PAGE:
Chocolate City: The History of DC's Urban Design

Wednesday / September 23 / 6:00 PM


DC was the nation’s first major city with an African American majority. Today, African Americans make up less than half of the city’s population and a growing proportion of the population in the region’s suburbs, which have also experienced recent rises in poverty rates and immigration. In 2019, the National Community Reinvestment Coalition ranked Washington, DC as “the most intensely gentrified” city in the country. Long-term residents and small businesses are facing an affordability crisis and struggling to remain in place and retain the culture that once defined “the Chocolate City.” This process didn’t happen purely organically — and these struggles are not new.

In this talk, Dr. Willow Lung-Amam will put current trends within the context of a longer history of racialized urban design and explore the role that designers have played in creating an unequal region. She will end by offering suggestions for designers to be part of undoing those systems through policy, practice, and advocacy. Participants will have an opportunity to ask questions and learn more about how to make change in our region.


Date & Time

Wednesday, September 23

6:00 PM - 7:00 PM




Willow Lung-Amam, Ph.D.

Associate Professor at the University of Maryland, College Park in the Urban Studies and Planning Program and Director of Community Development at the National Center for Smart Growth Research and Education

She | Her | Hers

Dr. Willow Lung-Amam is an Associate Professor at the University of Maryland, College Park in the Urban Studies and Planning Program and the Director of Community Development at the National Center for Smart Growth Research and Education. Her scholarship focuses on how urban and suburban policies and plans contribute to and can address social inequality, particularly in neighborhoods undergoing rapid racial and economic change. Dr. Lung-Amam has written extensively on suburban poverty, racial segregation, immigration, gentrification, redevelopment politics, and neighborhood opportunity, including her book Trespassers? Asian Americans and the Battle for Suburbia (2017). She is currently working on a book on equitable development politics in the Washington, DC, suburbs. Her research has appeared in various journals, several books, and popular media outlets, including The New York Times, Washington Post, Baltimore Sun, National Public Radio, and Bloomberg’s CityLab.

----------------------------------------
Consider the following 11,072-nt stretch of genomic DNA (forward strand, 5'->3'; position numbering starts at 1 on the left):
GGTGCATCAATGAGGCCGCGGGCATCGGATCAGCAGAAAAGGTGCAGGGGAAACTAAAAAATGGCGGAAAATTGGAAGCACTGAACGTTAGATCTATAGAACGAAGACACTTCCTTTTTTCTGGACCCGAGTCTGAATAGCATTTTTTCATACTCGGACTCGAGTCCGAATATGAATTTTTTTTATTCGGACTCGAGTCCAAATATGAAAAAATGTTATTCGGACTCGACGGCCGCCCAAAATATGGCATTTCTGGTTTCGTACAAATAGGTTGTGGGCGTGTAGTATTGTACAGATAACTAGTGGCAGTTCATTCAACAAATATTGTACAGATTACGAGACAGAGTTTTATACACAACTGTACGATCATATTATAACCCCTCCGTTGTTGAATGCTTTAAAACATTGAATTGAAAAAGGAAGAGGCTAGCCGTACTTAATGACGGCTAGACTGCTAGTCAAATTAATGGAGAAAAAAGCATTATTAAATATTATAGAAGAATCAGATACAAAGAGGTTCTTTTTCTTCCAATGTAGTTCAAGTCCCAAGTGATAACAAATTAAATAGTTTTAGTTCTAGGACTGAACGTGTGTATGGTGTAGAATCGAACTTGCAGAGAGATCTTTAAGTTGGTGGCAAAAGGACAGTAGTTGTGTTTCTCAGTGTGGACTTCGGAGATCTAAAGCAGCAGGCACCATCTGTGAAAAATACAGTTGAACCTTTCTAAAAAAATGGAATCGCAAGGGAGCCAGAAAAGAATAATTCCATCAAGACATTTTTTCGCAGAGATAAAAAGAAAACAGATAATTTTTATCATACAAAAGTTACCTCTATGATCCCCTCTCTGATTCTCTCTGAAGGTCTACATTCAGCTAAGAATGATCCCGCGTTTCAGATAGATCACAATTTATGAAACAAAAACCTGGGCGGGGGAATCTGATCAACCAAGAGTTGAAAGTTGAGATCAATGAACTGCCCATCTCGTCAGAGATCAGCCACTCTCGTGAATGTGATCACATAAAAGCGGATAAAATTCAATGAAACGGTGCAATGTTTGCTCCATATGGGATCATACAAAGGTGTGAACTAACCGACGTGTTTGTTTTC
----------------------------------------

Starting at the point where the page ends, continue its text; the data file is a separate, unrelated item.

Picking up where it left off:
Platform and Prerequisites

This event will be streamed via Zoom. In order to participate fully, attendees should plan to join on the Zoom app via their computer, tablet, or mobile device with enough bandwidth to support viewing video. In order to ensure only those who have registered for the event are able to attend — and to create space for intimate conversations — only those whose display name fully matches the name on our registration list will be admitted from the waiting room. You can find more about joining our virtual events, including how to connect, directions to troubleshoot, and information about our refund policy in our FAQ.

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You can learn more about how we’re making DC Design Week an accessible experience by visiting our page on accessibility.

Code of Conduct

All AIGA DC events adhere to our Code of Conduct .

More Information

Built by 100% volunteer power, DC Design Week is an annual celebration of this community, hosted by AIGA DC. AIGA Member On-Sale begins 9/5 at 10:00am and the General Public On-Sale begins 9/10 at 10:00am. 100% of the proceeds from DCDW events go toward future AIGA DC programming and the Design Continuum Fund (DCF) scholarship fund. We believe in fostering the next generation of designers through helping local design-minded and underrepresented students as they pursue their education.

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